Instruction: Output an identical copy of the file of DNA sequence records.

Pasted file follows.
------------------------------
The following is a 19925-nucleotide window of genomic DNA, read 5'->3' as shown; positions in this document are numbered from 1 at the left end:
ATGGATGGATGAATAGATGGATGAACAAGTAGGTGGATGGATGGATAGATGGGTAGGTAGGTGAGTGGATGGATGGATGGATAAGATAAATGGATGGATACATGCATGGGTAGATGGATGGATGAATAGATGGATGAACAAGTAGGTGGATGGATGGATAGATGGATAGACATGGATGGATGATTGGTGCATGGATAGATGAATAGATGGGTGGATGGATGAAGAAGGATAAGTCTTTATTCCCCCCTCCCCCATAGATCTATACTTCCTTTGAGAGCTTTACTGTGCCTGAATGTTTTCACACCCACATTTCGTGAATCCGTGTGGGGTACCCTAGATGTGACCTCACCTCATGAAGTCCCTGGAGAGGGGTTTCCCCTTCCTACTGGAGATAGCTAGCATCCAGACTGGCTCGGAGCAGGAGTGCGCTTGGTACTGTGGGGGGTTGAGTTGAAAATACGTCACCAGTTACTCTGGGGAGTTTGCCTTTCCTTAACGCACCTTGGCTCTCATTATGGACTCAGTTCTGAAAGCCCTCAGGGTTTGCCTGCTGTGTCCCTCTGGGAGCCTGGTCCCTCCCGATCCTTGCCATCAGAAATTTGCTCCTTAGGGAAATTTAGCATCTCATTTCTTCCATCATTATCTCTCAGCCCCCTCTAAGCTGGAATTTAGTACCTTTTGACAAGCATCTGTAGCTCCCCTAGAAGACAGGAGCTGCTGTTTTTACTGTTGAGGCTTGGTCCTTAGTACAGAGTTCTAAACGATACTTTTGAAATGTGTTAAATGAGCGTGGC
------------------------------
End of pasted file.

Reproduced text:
The following is a 19925-nucleotide window of genomic DNA, read 5'->3' as shown; positions in this document are numbered from 1 at the left end:
ATGGATGGATGAATAGATGGATGAACAAGTAGGTGGATGGATGGATAGATGGGTAGGTAGGTGAGTGGATGGATGGATGGATAAGATAAATGGATGGATACATGCATGGGTAGATGGATGGATGAATAGATGGATGAACAAGTAGGTGGATGGATGGATAGATGGATAGACATGGATGGATGATTGGTGCATGGATAGATGAATAGATGGGTGGATGGATGAAGAAGGATAAGTCTTTATTCCCCCCTCCCCCATAGATCTATACTTCCTTTGAGAGCTTTACTGTGCCTGAATGTTTTCACACCCACATTTCGTGAATCCGTGTGGGGTACCCTAGATGTGACCTCACCTCATGAAGTCCCTGGAGAGGGGTTTCCCCTTCCTACTGGAGATAGCTAGCATCCAGACTGGCTCGGAGCAGGAGTGCGCTTGGTACTGTGGGGGGTTGAGTTGAAAATACGTCACCAGTTACTCTGGGGAGTTTGCCTTTCCTTAACGCACCTTGGCTCTCATTATGGACTCAGTTCTGAAAGCCCTCAGGGTTTGCCTGCTGTGTCCCTCTGGGAGCCTGGTCCCTCCCGATCCTTGCCATCAGAAATTTGCTCCTTAGGGAAATTTAGCATCTCATTTCTTCCATCATTATCTCTCAGCCCCCTCTAAGCTGGAATTTAGTACCTTTTGACAAGCATCTGTAGCTCCCCTAGAAGACAGGAGCTGCTGTTTTTACTGTTGAGGCTTGGTCCTTAGTACAGAGTTCTAAACGATACTTTTGAAATGTGTTAAATGAGCGTGGC